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Re: Examples: WML Itself

In article <199712231749.MAA30050@plymouth.truespectra.com> you wrote:

> I thought I would show off my use of WML a little bit.

Thanks a lot, it is always a good idea to spread experience.

> http://www.truespectra.com/

> The front page is a "special case", and all the other ones are built
> off of a template that looks like this:

> #use wml::usr::ts
> <tspage title="TrueSpectra Products">
> <nav place="Products">
> <divider>                     
> .. content goes here  ...
> </tspage>

I've poked around in this website and it looks good and clean.  And because of
the good similarity of the page layout a WML-based approach is a good one,

Just a few things I've discovered:

1. The pages have 
   <body bgcolor="#000000" text=ffff60 link=00d0d0 vlink=00a0a0 alink=ff7070>
   First, as a side question, how can does be created with WML?
   WML (at least from 1.4.7 up) would create:

   :> echo '<body bgcolor="#000000" text=ffff60 link=00d0d0 vlink=00a0a0
   alink=ff7070>' | wml
   <body bgcolor="#000000" text="#ffff60" link="#00d0d0" vlink="#00a0a0"

   I.e. the color attributes get fixed and surrounded with quotes.  Do you
   just create a subset of the page contents with WML and glue together with
   another tool, or there SSI with the game?

   Either way, I recommend you to at least (let) add the '#' chars.

2. The colors from 1.) are not all in the 216-color-cube (browser
   safe colors). To avoid color substitutions, I recommend you
   to align them to the nearest ones from the color-cube.
   For instance instead of
     <body bgcolor="#000000" text="#ffff60" 
           link="#00d0d0" vlink="#00a0a0" alink="#ff7070">
     <body bgcolor="#000000" text="#ffff66" 
           link="#00cccc" vlink="#009999" alink="#ff6666">

2. On a few pages I see in the source that you successfully used
   wml::std::toc. Great! ;_)

3. There are a lot of pages with absolute hyperlinks in them
   like ``<a href="http://www.truespectra.com/..''. I personally thing this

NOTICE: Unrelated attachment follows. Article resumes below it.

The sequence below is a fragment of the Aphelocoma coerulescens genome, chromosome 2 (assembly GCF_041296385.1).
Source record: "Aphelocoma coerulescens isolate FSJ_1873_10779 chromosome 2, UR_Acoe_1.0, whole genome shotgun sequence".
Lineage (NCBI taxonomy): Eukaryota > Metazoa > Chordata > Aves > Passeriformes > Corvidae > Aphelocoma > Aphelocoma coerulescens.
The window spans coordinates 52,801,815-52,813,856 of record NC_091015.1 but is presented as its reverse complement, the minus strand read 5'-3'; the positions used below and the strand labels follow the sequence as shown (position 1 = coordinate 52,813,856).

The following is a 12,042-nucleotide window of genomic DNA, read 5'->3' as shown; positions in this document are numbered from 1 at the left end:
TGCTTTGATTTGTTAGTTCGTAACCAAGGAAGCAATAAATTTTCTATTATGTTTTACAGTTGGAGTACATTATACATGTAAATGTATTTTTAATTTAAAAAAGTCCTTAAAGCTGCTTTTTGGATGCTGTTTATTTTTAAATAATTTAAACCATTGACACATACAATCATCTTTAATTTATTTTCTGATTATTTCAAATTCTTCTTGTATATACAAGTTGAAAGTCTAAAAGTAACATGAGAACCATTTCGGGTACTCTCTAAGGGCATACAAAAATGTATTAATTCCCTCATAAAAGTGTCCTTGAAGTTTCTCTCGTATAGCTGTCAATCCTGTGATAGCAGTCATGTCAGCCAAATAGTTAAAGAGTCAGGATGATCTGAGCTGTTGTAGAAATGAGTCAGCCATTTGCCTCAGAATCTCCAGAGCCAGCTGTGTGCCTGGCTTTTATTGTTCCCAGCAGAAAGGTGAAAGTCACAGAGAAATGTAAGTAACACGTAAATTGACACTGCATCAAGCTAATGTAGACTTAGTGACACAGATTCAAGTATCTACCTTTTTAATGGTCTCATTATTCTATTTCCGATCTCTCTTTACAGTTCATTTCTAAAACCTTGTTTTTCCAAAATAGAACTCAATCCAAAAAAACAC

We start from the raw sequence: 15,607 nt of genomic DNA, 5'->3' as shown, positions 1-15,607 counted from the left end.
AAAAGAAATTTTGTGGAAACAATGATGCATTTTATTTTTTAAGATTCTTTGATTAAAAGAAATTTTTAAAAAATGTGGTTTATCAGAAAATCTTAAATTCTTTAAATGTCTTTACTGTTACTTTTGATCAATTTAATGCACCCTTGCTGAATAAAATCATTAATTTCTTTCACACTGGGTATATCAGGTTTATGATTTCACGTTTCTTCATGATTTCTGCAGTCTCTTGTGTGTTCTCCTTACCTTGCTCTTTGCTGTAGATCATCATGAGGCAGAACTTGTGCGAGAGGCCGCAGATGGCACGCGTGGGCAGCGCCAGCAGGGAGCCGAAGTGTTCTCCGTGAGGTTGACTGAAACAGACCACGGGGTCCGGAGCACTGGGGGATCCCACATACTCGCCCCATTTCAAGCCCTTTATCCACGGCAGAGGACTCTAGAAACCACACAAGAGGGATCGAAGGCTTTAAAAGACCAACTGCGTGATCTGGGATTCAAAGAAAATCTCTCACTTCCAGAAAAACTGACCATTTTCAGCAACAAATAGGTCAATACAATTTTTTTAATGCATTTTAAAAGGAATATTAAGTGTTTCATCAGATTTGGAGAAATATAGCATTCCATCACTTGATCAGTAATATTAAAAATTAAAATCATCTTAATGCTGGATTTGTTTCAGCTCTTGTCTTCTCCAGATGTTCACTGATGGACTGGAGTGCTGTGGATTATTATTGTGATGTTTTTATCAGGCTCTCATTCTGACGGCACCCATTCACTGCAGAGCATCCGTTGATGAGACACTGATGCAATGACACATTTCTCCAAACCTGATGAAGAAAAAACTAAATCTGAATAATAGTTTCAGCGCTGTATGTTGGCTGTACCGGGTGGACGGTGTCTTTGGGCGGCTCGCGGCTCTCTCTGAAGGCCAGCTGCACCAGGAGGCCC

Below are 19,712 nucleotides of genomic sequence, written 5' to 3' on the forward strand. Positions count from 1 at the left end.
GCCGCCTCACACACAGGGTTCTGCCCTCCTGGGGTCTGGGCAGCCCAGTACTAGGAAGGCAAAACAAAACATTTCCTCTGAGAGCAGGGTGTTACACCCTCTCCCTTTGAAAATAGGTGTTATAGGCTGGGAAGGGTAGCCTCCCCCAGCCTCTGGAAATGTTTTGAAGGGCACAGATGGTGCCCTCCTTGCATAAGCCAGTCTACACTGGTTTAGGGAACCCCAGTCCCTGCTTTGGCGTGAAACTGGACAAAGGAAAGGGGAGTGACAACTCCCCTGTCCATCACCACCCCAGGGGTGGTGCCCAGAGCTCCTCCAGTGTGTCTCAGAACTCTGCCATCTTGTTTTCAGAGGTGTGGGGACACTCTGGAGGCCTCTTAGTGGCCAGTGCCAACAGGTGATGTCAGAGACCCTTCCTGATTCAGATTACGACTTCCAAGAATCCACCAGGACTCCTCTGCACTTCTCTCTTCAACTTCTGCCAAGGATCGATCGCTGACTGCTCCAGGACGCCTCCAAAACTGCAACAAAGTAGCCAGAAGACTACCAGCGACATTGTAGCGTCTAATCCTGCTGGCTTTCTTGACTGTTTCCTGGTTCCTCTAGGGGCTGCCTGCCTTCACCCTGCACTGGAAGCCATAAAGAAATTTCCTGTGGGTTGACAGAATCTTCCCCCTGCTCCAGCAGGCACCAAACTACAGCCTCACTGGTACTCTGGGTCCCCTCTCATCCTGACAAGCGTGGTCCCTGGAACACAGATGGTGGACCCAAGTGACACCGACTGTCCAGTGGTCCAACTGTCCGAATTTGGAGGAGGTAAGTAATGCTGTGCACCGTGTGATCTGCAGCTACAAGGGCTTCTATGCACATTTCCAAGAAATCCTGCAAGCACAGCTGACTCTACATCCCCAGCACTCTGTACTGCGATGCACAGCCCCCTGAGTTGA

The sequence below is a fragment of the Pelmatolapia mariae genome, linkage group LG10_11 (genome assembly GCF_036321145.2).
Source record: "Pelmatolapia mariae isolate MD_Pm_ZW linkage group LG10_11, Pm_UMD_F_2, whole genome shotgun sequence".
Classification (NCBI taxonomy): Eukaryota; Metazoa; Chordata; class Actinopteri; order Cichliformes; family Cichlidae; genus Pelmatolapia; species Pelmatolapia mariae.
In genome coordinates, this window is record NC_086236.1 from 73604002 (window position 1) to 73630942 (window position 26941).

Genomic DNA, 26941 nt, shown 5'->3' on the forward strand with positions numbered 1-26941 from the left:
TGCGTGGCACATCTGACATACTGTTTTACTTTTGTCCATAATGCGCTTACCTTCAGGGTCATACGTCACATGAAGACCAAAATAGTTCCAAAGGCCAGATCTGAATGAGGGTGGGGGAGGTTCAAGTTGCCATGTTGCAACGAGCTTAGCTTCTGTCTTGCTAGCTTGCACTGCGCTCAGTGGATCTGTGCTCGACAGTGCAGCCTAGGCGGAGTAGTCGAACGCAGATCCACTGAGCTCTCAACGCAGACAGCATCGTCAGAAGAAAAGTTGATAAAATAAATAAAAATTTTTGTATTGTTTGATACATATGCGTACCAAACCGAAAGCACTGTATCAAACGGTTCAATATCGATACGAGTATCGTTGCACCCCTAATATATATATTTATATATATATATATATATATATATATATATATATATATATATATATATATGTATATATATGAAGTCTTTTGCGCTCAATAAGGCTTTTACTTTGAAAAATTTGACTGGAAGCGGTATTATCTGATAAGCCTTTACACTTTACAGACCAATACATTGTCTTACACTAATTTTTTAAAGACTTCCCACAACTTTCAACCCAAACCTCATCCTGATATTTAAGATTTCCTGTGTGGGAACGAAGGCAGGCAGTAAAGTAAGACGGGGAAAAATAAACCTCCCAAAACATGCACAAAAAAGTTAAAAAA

makes your site a little bit static. For instance you cannot easily make a
   version under a subdir where you work and from where the pages are then
   distributed to the final place. Even with a virtual server, there is no
   chance for such work<->production separation. And some time when the site
   is big enough such a separation is needed. So I recommend you at least to
   remove the http://www.truespectra.com part from the URL, i.e. let them
   start with / only. Or even better: Use WML's auto-adustable path variables
   and let WML calculate the relative paths between each page. See the ``WML
   Itself'' pages and how I let WML calculate all URLs in the navbars via this

4. There are images like ``img
   src="http://www.truespectra.com/images/tsramp-mini.jpg" alt="TrueSpectra
   Home Page" border="0">''. Here I again wondering how this can survive WML,
   because WML always would add correct width/height attributes to speedup the
   page rendering. I think the reason is because this stuff is some
   SSI-includes? I so, then replace this with a WML #include, i.e.  create the
   complete page via WML. This way WML can add the width/height attributes. Or
   at least add them manually by piping the SSI-includes through WML to easily
   determine the width/height dimensions.

> The <nav place="..."> tag is what generates that tree-like navigator along
> the side.  I have a directory contains the various navigation targets, 
> for instance:

> $ ls ~/nav/Products*

> /home/www/nav/Products
> /home/www/nav/Products_Beta.testing
> /home/www/nav/Products_Online.ordering
> /home/www/nav/Products_PhotoGraphics
> /home/www/nav/Products_PhotoGraphics_OS2
> /home/www/nav/Products_PhotoGraphics_PRO.for.OS2
> /home/www/nav/Products_PhotoGraphics_Windows   

> These names are then used to generate the links to the files themselves;
> in the last case, the corresponding URL is understood to be

> http://www.truespectra.com/products/photographics/windows.html

> _ is the directory separator
> . is a space

> The script figures out which parts of the tree to expose and does it,
> generating corresponding style sheet and other markup.  (The pages
> degrade from IE / Netscape 4 to Lynx)

> Scripts &c. available on request.

That's an interesting file-system-based approach for a navbar.  Hmmmmm... if
you can limite the files that's fine this way.  But which feature for the
grammar-based wml::des::navbar would be required to let us create the same
with it? I just ask because there have to be a reason why you choose your
approach.  Perhaps I've missed some essential feature in wml::des::navbar
which restricts it too much in use? Just give a few hints. Thanks.  Or did you
start your work on the navbar before wml::des::navbar arrived?

In general to summarize: The complete website looks good. Keep on your work...

                                       Ralf S. Engelschall
Website META Language (WML)                www.engelschall.com/sw/wml/
Official Support Mailing List                   sw-wml@engelschall.com
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